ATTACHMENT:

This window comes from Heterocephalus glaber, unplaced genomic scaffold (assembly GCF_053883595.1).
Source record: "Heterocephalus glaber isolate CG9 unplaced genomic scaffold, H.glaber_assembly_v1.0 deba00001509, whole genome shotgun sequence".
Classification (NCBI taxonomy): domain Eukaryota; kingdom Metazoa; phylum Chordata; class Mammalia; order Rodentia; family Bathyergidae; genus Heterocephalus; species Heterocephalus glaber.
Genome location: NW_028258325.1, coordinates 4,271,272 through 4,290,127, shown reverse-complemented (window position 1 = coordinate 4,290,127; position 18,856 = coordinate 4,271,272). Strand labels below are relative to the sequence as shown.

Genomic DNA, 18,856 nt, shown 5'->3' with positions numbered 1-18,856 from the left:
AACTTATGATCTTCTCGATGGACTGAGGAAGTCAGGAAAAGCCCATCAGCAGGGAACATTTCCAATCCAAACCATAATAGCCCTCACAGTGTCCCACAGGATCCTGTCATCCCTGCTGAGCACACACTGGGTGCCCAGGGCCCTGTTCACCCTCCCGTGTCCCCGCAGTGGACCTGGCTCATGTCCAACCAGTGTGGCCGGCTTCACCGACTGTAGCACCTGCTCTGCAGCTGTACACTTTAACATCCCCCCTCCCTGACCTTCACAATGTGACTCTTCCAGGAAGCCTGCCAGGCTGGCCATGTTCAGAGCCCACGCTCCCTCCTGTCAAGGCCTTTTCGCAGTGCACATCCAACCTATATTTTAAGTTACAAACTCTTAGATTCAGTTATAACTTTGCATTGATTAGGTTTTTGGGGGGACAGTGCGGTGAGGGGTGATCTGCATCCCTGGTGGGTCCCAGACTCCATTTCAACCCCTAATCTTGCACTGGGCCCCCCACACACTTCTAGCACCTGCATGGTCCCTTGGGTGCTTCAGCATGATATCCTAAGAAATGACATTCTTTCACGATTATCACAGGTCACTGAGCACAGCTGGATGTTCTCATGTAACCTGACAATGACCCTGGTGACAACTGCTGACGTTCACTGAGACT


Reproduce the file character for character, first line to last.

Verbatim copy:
This window comes from Heterocephalus glaber, unplaced genomic scaffold (assembly GCF_053883595.1).
Source record: "Heterocephalus glaber isolate CG9 unplaced genomic scaffold, H.glaber_assembly_v1.0 deba00001509, whole genome shotgun sequence".
Classification (NCBI taxonomy): domain Eukaryota; kingdom Metazoa; phylum Chordata; class Mammalia; order Rodentia; family Bathyergidae; genus Heterocephalus; species Heterocephalus glaber.
Genome location: NW_028258325.1, coordinates 4,271,272 through 4,290,127, shown reverse-complemented (window position 1 = coordinate 4,290,127; position 18,856 = coordinate 4,271,272). Strand labels below are relative to the sequence as shown.

Genomic DNA, 18,856 nt, shown 5'->3' with positions numbered 1-18,856 from the left:
AACTTATGATCTTCTCGATGGACTGAGGAAGTCAGGAAAAGCCCATCAGCAGGGAACATTTCCAATCCAAACCATAATAGCCCTCACAGTGTCCCACAGGATCCTGTCATCCCTGCTGAGCACACACTGGGTGCCCAGGGCCCTGTTCACCCTCCCGTGTCCCCGCAGTGGACCTGGCTCATGTCCAACCAGTGTGGCCGGCTTCACCGACTGTAGCACCTGCTCTGCAGCTGTACACTTTAACATCCCCCCTCCCTGACCTTCACAATGTGACTCTTCCAGGAAGCCTGCCAGGCTGGCCATGTTCAGAGCCCACGCTCCCTCCTGTCAAGGCCTTTTCGCAGTGCACATCCAACCTATATTTTAAGTTACAAACTCTTAGATTCAGTTATAACTTTGCATTGATTAGGTTTTTGGGGGGACAGTGCGGTGAGGGGTGATCTGCATCCCTGGTGGGTCCCAGACTCCATTTCAACCCCTAATCTTGCACTGGGCCCCCCACACACTTCTAGCACCTGCATGGTCCCTTGGGTGCTTCAGCATGATATCCTAAGAAATGACATTCTTTCACGATTATCACAGGTCACTGAGCACAGCTGGATGTTCTCATGTAACCTGACAATGACCCTGGTGACAACTGCTGACGTTCACTGAGACT